Discussion in 'The Cutting Room Floor' started by Thread Manager, Aug 13, 2012.
This is a continuation thread, the old thread is [split]386903[/split]
This is a continuation thread, the old thread is [split]379403[/split]
I think it's a better endeavor in writing than it is in filmmaking.
Damn. I wrote a big chunk and it stayed in the other topic.
Memento is a hard movie to love, that is true. But from a story-telling point of view, it's a magnificent piece of cinema. Just the fact that you, as a viewer, are in the same position as the character (not knowing what the hell happened before) is truly genius.
Until this day, I don't really know if Joe Pantoliano's character is good or not, or if Guy Pierce killed the guy, or whatever. I understand the entire mechanics of the plot, but I still couldn't figure out if what the characters are saying to him is true or not, who is lying to him and who isn't.
It's a very entertaining movie, one of those that you can talk with someone afterwards.
You know, I've never got around to seeing Memento. Is it a film that you guys would recommend?
I like it. I think it's still on Netflix, so if you have that, you may wanna check it out.
It's definitely a movie you should see.
I recommend Memento to pretty much everyone.
It is still on Netflix Instant, yeah.
Definitely. You're gonna have to use your head, so don't be tired when you watch it.
Following is on Netflix Instant too, and that's also worth seeing.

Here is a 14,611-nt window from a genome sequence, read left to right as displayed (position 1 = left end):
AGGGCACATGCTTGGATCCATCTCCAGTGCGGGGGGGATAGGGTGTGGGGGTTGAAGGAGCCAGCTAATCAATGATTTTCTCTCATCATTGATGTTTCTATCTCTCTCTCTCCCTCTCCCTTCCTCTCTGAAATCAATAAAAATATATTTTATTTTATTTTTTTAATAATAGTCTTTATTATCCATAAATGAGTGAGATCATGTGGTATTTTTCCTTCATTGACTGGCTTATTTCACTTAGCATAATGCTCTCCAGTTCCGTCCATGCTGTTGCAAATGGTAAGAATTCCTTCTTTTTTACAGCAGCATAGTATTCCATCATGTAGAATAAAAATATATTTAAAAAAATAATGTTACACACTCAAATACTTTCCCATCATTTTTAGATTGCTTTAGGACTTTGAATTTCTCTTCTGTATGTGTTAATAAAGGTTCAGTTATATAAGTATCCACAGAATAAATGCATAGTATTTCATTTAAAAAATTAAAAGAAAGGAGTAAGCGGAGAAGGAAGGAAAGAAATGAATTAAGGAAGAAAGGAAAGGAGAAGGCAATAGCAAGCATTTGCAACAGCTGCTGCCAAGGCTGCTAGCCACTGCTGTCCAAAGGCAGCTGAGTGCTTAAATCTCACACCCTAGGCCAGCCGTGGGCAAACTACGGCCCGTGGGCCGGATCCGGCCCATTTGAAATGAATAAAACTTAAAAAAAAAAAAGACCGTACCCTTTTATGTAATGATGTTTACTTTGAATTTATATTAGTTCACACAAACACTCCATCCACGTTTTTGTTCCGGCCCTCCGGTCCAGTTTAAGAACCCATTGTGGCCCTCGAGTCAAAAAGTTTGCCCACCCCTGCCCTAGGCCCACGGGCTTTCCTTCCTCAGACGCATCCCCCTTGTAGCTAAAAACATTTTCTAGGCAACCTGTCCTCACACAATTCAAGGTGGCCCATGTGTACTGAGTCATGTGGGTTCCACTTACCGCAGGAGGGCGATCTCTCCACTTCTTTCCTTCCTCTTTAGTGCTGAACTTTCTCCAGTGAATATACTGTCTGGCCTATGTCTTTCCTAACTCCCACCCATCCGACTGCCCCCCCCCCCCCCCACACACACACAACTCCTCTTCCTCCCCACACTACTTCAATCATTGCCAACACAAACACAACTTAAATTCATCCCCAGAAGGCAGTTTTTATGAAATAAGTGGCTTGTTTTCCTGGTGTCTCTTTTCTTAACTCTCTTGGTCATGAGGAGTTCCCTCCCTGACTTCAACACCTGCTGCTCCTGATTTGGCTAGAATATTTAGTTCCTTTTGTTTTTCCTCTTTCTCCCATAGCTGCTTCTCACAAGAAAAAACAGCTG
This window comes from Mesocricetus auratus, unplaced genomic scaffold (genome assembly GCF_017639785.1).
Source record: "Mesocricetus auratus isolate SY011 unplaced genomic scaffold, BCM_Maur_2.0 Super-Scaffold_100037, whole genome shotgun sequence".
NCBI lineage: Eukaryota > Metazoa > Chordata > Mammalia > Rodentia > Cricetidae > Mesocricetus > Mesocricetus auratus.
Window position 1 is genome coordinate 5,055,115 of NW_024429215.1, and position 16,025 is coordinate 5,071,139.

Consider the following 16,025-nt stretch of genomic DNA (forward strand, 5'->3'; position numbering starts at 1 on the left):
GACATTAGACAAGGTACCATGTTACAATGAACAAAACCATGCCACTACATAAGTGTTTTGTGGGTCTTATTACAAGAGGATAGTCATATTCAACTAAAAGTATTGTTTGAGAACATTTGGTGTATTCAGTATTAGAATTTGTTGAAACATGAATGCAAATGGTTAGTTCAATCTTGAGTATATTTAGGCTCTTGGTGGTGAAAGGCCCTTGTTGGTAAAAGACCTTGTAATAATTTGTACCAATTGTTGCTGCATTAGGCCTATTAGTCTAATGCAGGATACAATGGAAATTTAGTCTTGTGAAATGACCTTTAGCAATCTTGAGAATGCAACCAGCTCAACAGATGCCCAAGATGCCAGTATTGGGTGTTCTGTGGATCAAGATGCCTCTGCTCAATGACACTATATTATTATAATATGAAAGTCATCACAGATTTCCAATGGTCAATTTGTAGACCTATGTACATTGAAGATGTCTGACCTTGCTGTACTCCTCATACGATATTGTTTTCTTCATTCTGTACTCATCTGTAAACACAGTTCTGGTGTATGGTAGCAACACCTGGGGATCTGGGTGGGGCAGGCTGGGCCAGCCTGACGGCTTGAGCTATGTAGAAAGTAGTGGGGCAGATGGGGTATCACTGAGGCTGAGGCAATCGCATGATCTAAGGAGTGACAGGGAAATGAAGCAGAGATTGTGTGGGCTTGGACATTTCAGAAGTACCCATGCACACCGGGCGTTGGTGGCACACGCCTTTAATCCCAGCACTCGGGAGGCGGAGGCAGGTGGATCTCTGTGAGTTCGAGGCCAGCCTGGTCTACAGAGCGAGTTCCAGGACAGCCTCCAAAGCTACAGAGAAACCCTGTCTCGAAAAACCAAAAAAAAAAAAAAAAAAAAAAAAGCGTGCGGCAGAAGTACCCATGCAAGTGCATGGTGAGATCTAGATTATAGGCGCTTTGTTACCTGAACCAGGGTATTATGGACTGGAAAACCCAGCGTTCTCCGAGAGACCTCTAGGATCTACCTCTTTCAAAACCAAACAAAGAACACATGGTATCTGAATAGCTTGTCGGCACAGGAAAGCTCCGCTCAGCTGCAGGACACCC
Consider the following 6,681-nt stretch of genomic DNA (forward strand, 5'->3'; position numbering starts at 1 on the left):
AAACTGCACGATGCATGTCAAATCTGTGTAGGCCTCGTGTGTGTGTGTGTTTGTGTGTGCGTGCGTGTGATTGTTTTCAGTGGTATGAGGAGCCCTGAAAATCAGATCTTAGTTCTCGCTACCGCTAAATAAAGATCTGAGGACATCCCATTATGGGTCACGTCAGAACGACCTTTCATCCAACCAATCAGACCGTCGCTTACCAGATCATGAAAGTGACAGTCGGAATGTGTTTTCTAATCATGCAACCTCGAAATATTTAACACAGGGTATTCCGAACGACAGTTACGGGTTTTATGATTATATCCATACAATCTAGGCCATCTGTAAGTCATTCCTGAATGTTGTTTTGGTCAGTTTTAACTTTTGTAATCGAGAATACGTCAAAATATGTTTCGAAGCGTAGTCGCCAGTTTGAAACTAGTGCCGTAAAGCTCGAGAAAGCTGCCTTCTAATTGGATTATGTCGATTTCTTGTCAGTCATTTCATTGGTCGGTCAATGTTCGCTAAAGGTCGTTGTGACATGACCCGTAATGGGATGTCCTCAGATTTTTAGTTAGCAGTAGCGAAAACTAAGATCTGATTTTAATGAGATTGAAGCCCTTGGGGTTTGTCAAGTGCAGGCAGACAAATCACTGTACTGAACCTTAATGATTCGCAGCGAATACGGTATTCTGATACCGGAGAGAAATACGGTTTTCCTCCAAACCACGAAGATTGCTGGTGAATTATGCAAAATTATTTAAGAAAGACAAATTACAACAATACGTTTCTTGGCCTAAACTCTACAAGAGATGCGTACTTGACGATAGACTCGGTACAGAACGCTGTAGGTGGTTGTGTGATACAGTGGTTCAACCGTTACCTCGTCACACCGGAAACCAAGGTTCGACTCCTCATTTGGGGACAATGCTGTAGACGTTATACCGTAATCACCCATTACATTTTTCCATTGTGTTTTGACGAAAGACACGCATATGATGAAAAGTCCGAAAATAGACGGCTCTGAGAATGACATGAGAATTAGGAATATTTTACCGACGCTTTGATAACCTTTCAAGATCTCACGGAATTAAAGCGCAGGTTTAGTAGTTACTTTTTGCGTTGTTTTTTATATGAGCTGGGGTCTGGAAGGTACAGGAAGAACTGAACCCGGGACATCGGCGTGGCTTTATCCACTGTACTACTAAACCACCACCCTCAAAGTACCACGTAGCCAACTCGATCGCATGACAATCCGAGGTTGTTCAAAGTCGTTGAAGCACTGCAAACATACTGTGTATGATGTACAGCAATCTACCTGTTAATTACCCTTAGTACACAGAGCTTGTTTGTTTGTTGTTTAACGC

I prefer Following, myself.
I hated Following.
I hated your mom.
Following was okay. A little rough around the edges, but it's an okay debut for Nolan.
It was raw. Unfettered creativity and furvor. That's why I like it.
Fair enough. I agree that it did show ambition.
It just looked like your typical college level, art house style type of movie.
A guy who goes to an incredibly artsy film school, I agree.
It's the same quality I saw when I used to watch college films on campus back in the day.
Well, Nolan did make this with his own money over the course of a year with little resources, limited equipment, and a cast and crew who had other things including full time jobs.
He might as well have been a film student with this production.
It always kind of amazes me how trivial attending film school is if you don't have that fire of true genius and creativity. There's so many of you dudes here who've gone and - no offense - its not like any of you are Roman Polanski in real life.
Or I'm reminded of that guy who directed Assassination of a High School President, Brett Simon. That guy has a PhD in film, yet could barely make a passable DTV movie. It's pretty incredible.
That's what's cool about it.
It's the same reason I like THX-1138 so much; The more limited your resources are, the more creative you're forced to become. And I dunno, I swear those films just burn with passion and intimacy that no big budget movie can ever quite capture.
I never went to film school, but I did host film and music events, so I can use the venue for comedy shows.
I never saw anything as assured as Following in my days as a film student. It's rough around the edges, it has its weak spots, but you can see that filmmaker underneath that has something to say, that has real ideas about how you construct a movie, that really knows how to speak the language of cinema and is already audacious enough to push at the conventions of storytelling without ever forgetting to actually tell a story. I see exactly why that little no budget movie got investors to put trust in Nolan and get his first "real" film made.
You can stop right there. It just is. 95% of the people who went to the film school I attended had no real passion. The ones that did I thought were wasting their time. School or not, these people were going to make movies, come hell or high water. They were going to work three jobs and eat Ramen and fish sticks so they could buy film stock (yes, film stock. I was a member of perhaps the last generation of film students who actually had to shoot and cut on 16mm).
That 5% made me realize that I don't have it. I dropped out.